Course:GEOG352/2020/Identity and Governance in Hong Kong

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Known as the "Pearl of the Orient", the stunning landscape of Hong Kong represents its unique colonial history and urban processes

In recent decades, with an unprecedented rate and degree of urbanization, cities have increasingly become the centres of political struggles.[1] Under this background, urban politics has become an increasingly significant framework of power relations for billions of people around the world, making it an important area of study.[1] In order to understand urban politics, we must also understand urban identity since they are closely related and interconnected.[2] The identity of a city can exert a great deal of influence over its political struggles.[2] Meanwhile, the practice of urban politics by denizens can shape their identity by the generation of a common experience among a city's communities. [2] The development of a unique urban identity is most politically significant when it imposes challenges to its city's governance.[3]

The interactions between urban governance and a sufficiently politicized urban identity may not always be peaceful.[4] On the one hand, some urban communities desire to protect their urban identity through the preservation of certain key values or cultural practices which provide them with a sense of certainty and security.[5] By the preservation of their identity, these communities seek to preserve a way of living that is desirable or familiar to them, and political struggles for the survival of urban identity usually manifest themselves in the form of populism.[4][5] On the other hand, 'urban governance' is often a set of policies implemented by the governing class of a city in a bid to advance their own interests.[6] When a city's governing class interest is aligned with the popular demand of the city's urban identity, conflicts between these two forces will not arise; otherwise they most likely will.[6]To resolve such conflicts, the governing class must either abandon the policies in conflict with the urban identity, or actively implement policies to reshape the urban identity and thereby realigning popular demand with the governing class's interest. [6]If these conflicts are left unresolved, the governing class could ultimately be overthrown and superseded by a new governing class whose interest is aligned with popular demand.[6]

In the urban space of Hong Kong, the struggle between the identity-based popular demand and government policies has been intense, which manifests the underlying great divergence between the interest of Hong Kong's governing class and the urban identity held by the Hong Kong's residents.[7] These conflicts have visibly emerged since the transference of Hong Kong from Britain to the People's Republic of China in 1997. [8] Since these issues remain unresolved, they have continued to ferment over time and have triggered the emergence of powerful social movements in Hong Kong since 2012. [8]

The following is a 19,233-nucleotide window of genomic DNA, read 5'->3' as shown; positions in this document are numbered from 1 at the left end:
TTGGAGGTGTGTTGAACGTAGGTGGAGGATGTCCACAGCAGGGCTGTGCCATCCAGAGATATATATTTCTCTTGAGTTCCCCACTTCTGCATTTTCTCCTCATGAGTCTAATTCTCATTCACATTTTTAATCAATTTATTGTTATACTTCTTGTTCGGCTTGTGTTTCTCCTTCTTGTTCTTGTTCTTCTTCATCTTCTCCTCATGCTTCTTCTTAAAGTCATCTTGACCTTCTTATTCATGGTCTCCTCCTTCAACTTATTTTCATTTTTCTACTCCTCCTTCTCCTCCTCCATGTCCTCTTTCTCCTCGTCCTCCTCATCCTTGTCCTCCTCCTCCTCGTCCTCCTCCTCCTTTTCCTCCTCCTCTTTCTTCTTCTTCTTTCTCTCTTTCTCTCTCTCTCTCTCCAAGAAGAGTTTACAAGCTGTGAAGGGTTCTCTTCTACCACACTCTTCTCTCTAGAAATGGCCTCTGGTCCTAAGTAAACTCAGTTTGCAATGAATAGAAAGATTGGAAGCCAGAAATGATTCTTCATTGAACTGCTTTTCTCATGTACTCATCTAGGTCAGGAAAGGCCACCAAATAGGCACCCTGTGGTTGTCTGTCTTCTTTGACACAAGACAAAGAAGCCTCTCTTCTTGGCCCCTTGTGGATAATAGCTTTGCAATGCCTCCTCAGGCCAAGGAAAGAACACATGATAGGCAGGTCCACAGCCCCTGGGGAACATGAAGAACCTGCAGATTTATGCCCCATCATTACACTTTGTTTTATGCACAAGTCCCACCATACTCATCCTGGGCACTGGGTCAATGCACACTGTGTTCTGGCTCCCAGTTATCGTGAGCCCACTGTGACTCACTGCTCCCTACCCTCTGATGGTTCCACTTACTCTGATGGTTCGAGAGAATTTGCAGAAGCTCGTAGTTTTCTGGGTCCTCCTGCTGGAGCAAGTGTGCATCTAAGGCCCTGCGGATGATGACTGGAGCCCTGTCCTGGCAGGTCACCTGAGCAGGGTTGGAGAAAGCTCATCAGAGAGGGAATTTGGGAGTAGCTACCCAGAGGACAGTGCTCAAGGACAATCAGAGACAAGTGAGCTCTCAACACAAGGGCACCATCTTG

Overview

The Root of Hong Kong Identity

The urban identity of Hong Kong began to emerge after the end of the Chinese civil war, when the residents of Hong Kong started to view themselves as distinct from other ethnic Chinese. After the establishment of the People's Republic of China (PRC) in mainland China and the retreat of the Kuomintang (Republic of China) regime to Taiwan, the inhabitants of Hong Kong began to see themselves as politically, economically, and culturally different from the rest of China, and a distinctive Hong Kong identity was thereby formed.[9] Political stability and economic prosperity were the foundations of this distinctiveness. Politically, in contrast to the turmoil of the great famine and the cultural revolution in mainland China (Chinese: 三年大饑荒及文化大革命), and the intense dictatorial repression in Taiwan (Chinese: 動員戡亂時期), the inhabitants of Hong Kong were entitled to legal protection for their physical integrity and property rights under British governance, although certain important democratic rights were missing. [9] Therefore, the city was considered by its residents and many people living in the area of greater China to be a space with the rule of law and political certainty, in contrast to the rest of the country.[9]Economically, the inhabitants of Hong Kong enjoyed a far superior standard of living to both mainland China and Taiwan since the political and legal stability of the city had attracted numerous people with capital and valuable skills from other parts of China (Chinese: 逃港潮), mainly the province of Guangdong and the city of Shanghai, which were the most economically developed but politically and culturally underrepresented areas under the People's Republic.[9]This influx of capital and expertise significantly propelled Hong Kong's economic development and thereby further widened the income gap between it and the rest of China.[9]Also, since the immigrants were disproportionately from Guangdong or Shanghai, Hong Kong (like Singapore and Taiwan) became affiliated with traditional Han Chinese culture, unlike the central and northern mainstream society of the PRC.[6][9] As a result, the residents of Hong Kong not only perceived themselves as having much higher living standards than the rest of China (especially the mainland), but also to be culturally distinct from the majority of its population.[9]